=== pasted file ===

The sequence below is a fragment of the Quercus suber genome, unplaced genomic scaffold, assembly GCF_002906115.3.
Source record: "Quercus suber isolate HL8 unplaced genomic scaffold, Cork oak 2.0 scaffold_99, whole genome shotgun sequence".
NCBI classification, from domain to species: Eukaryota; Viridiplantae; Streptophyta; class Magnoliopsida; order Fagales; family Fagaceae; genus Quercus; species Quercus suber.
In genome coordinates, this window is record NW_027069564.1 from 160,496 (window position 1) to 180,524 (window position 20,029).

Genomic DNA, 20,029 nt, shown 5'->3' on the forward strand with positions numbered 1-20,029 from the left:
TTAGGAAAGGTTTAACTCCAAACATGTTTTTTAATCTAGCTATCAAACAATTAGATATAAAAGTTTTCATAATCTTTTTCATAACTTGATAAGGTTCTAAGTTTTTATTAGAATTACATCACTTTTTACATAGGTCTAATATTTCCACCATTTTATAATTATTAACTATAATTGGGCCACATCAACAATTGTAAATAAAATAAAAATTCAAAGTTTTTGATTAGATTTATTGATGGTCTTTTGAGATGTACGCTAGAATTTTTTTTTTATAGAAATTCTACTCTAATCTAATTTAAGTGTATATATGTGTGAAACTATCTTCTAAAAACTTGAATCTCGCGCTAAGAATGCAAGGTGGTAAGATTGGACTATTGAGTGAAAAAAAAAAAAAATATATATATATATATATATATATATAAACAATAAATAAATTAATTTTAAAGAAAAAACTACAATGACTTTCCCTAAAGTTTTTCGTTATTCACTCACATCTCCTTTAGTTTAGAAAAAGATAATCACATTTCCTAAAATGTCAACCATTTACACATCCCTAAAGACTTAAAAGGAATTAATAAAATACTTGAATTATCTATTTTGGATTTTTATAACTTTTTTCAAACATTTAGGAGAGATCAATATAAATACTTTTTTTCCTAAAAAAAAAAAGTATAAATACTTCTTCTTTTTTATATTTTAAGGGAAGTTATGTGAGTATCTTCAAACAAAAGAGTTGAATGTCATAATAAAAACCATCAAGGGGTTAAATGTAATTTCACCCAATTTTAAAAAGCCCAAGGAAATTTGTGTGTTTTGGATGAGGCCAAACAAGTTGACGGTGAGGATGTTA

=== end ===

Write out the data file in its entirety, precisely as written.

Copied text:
The sequence below is a fragment of the Quercus suber genome, unplaced genomic scaffold, assembly GCF_002906115.3.
Source record: "Quercus suber isolate HL8 unplaced genomic scaffold, Cork oak 2.0 scaffold_99, whole genome shotgun sequence".
NCBI classification, from domain to species: Eukaryota; Viridiplantae; Streptophyta; class Magnoliopsida; order Fagales; family Fagaceae; genus Quercus; species Quercus suber.
In genome coordinates, this window is record NW_027069564.1 from 160,496 (window position 1) to 180,524 (window position 20,029).

Genomic DNA, 20,029 nt, shown 5'->3' on the forward strand with positions numbered 1-20,029 from the left:
TTAGGAAAGGTTTAACTCCAAACATGTTTTTTAATCTAGCTATCAAACAATTAGATATAAAAGTTTTCATAATCTTTTTCATAACTTGATAAGGTTCTAAGTTTTTATTAGAATTACATCACTTTTTACATAGGTCTAATATTTCCACCATTTTATAATTATTAACTATAATTGGGCCACATCAACAATTGTAAATAAAATAAAAATTCAAAGTTTTTGATTAGATTTATTGATGGTCTTTTGAGATGTACGCTAGAATTTTTTTTTTATAGAAATTCTACTCTAATCTAATTTAAGTGTATATATGTGTGAAACTATCTTCTAAAAACTTGAATCTCGCGCTAAGAATGCAAGGTGGTAAGATTGGACTATTGAGTGAAAAAAAAAAAAAATATATATATATATATATATATATATAAACAATAAATAAATTAATTTTAAAGAAAAAACTACAATGACTTTCCCTAAAGTTTTTCGTTATTCACTCACATCTCCTTTAGTTTAGAAAAAGATAATCACATTTCCTAAAATGTCAACCATTTACACATCCCTAAAGACTTAAAAGGAATTAATAAAATACTTGAATTATCTATTTTGGATTTTTATAACTTTTTTCAAACATTTAGGAGAGATCAATATAAATACTTTTTTTCCTAAAAAAAAAAAGTATAAATACTTCTTCTTTTTTATATTTTAAGGGAAGTTATGTGAGTATCTTCAAACAAAAGAGTTGAATGTCATAATAAAAACCATCAAGGGGTTAAATGTAATTTCACCCAATTTTAAAAAGCCCAAGGAAATTTGTGTGTTTTGGATGAGGCCAAACAAGTTGACGGTGAGGATGTTA